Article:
Transportation Secretary Anthony Foxx urged the top congressional appropriators on Dec. 4 not to include a provision that would suspend a “34-hour restart” trucking regulation in a large funding bill currently under consideration.
“I am seriously concerned that this suspension will put lives at risk, as it will increase the maximum allowable work limits for truck drivers from an average of 70 hours per week to over 82,” Foxx wrote Rep. Hal Rogers (R-Ky.), and Sen. Barbara Mikulski (D-Md.), chairmen of the House and Senate Appropriations committees, respectively. “This regulatory provision (like all other aspects of the rule) was developed based on sound data and analysis.”
The provision, originally proposed by Sen. Susan Collins (R-Maine), would suspend for a year the Federal Motor Carrier Safety Administration’s requirement that drivers take off two consecutive periods of 1 a.m. to 5 a.m. during a 34-hour restart. Collins’ proposal also would require FMCSA to provide Congress with a new study of the rule.
Collins and her supporters on Capitol Hill have been pressing Rogers and Mikulski to include the suspension in an expansive omnibus funding bill that would keep the federal government funded through the rest of the fiscal year. Negotiations on the omnibus are ongoing.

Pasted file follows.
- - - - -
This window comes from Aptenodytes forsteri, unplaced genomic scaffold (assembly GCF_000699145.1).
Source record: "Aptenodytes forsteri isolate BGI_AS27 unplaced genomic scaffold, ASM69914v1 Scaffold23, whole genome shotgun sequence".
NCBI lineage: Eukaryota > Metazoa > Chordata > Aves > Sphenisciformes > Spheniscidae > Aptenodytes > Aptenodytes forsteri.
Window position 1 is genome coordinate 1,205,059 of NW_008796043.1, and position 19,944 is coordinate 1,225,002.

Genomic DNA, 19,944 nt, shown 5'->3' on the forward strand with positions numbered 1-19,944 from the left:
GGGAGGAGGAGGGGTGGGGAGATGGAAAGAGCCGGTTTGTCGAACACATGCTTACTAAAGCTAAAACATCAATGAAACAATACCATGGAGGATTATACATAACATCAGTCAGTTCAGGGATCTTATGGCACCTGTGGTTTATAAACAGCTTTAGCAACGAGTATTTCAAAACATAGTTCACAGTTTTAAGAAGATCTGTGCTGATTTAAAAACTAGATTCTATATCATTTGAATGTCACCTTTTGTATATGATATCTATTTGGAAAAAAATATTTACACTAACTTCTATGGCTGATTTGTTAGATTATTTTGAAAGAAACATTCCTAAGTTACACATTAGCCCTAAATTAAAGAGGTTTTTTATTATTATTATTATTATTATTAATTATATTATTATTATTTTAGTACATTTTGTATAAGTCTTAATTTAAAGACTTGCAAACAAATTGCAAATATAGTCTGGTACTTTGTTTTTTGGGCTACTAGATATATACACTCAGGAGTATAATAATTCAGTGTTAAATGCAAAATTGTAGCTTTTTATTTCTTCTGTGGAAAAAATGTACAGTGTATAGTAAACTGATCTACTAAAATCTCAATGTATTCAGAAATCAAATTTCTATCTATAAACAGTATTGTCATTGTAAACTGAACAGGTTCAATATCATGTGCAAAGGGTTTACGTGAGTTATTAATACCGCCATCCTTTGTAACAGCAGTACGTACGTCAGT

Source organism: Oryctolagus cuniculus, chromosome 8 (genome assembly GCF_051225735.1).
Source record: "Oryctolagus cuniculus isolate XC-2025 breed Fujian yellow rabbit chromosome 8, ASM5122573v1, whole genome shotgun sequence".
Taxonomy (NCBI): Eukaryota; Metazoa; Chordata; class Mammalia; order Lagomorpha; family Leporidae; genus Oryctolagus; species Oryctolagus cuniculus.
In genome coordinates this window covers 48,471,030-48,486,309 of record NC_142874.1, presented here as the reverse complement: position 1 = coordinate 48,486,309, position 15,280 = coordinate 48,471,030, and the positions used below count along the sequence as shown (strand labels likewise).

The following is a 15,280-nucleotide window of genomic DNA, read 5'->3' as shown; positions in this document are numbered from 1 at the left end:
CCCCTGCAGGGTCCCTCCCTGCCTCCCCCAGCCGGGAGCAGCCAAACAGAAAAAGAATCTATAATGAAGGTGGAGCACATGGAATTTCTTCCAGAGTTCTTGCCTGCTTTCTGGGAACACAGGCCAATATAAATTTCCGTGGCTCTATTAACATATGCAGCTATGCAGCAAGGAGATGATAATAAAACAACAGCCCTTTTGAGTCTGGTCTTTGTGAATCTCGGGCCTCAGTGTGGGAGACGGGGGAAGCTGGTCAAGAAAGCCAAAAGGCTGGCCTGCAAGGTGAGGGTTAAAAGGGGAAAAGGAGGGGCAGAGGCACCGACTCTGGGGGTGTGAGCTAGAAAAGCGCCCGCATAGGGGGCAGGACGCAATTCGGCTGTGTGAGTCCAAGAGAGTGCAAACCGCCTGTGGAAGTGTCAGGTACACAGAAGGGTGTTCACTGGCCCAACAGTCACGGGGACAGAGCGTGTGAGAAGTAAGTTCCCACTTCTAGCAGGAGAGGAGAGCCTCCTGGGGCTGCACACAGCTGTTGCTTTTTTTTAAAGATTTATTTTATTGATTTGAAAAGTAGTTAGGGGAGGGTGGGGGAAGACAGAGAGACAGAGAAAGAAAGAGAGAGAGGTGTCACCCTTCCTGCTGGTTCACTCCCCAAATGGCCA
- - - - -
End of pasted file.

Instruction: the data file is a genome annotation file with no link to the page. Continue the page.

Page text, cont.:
“Unfortunately, the inflammatory and inaccurate assertions in this letter are what we have come to expect from the Department of Transportation regarding the regulations governing truck drivers," said Collins' communications director, Kevin Kelley. "The letter is filled with rhetoric and not only ignores the department's own data, but also the peer review of its data."
Aside from the Obama administration, key congressional Democrats, including Mikulski, have opposed Collins’ efforts. This week, outside groups urged the administration to veto legislation if it included Collins’ provision.
“Americans do not want to share the road with bigger and longer trucks driven by overworked and overtired truckers,” Jackie Gillan, president of the Advocates for Highway and Auto Safety, said.
American Trucking Associations backs Collins’ efforts and the federation’s president and CEO Bill Graves responded by saying those groups have “deliberately misled Congress by distorting” the trucking industry’s safety record.
“This language does not, as critics suggest, eliminate use of this rest provision,” Graves wrote the top appropriators on Dec. 4. “Instead, it would suspend unwarranted restrictions on use of the provision while FMCSA conducts a mandated study of the net safety impacts of them.”
Congress has until Dec. 11 to approve an omnibus because a continuing resolution law that is funding the federal government expires on that date. Without an omnibus, Congress needs to advance a continuing resolution bill that funds agencies at current levels to avoid government shutdown.